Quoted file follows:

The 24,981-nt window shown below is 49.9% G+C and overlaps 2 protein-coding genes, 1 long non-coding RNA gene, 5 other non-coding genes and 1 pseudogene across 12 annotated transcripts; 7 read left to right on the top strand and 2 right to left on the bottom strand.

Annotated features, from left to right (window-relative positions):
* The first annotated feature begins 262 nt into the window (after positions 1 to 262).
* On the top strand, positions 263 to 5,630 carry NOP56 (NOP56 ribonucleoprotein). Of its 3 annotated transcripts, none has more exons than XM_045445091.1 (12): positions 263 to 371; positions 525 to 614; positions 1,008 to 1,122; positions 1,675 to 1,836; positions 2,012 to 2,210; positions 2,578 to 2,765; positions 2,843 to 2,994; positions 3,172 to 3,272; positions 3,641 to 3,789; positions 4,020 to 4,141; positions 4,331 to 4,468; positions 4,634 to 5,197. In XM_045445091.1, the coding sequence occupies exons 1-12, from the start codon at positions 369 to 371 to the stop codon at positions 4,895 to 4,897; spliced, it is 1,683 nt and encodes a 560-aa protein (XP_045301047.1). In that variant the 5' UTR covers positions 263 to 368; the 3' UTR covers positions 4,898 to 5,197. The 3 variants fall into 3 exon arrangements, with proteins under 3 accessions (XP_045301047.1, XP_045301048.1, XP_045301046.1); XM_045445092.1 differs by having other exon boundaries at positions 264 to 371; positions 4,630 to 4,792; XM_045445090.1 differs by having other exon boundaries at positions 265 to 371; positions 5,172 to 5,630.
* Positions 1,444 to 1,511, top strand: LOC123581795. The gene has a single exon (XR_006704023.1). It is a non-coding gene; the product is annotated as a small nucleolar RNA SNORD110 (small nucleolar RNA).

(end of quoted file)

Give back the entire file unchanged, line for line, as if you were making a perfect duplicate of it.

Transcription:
The 24,981-nt window shown below is 49.9% G+C and overlaps 2 protein-coding genes, 1 long non-coding RNA gene, 5 other non-coding genes and 1 pseudogene across 12 annotated transcripts; 7 read left to right on the top strand and 2 right to left on the bottom strand.

Annotated features, from left to right (window-relative positions):
* The first annotated feature begins 262 nt into the window (after positions 1 to 262).
* On the top strand, positions 263 to 5,630 carry NOP56 (NOP56 ribonucleoprotein). Of its 3 annotated transcripts, none has more exons than XM_045445091.1 (12): positions 263 to 371; positions 525 to 614; positions 1,008 to 1,122; positions 1,675 to 1,836; positions 2,012 to 2,210; positions 2,578 to 2,765; positions 2,843 to 2,994; positions 3,172 to 3,272; positions 3,641 to 3,789; positions 4,020 to 4,141; positions 4,331 to 4,468; positions 4,634 to 5,197. In XM_045445091.1, the coding sequence occupies exons 1-12, from the start codon at positions 369 to 371 to the stop codon at positions 4,895 to 4,897; spliced, it is 1,683 nt and encodes a 560-aa protein (XP_045301047.1). In that variant the 5' UTR covers positions 263 to 368; the 3' UTR covers positions 4,898 to 5,197. The 3 variants fall into 3 exon arrangements, with proteins under 3 accessions (XP_045301047.1, XP_045301048.1, XP_045301046.1); XM_045445092.1 differs by having other exon boundaries at positions 264 to 371; positions 4,630 to 4,792; XM_045445090.1 differs by having other exon boundaries at positions 265 to 371; positions 5,172 to 5,630.
* Positions 1,444 to 1,511, top strand: LOC123581795. The gene has a single exon (XR_006704023.1). It is a non-coding gene; the product is annotated as a small nucleolar RNA SNORD110 (small nucleolar RNA).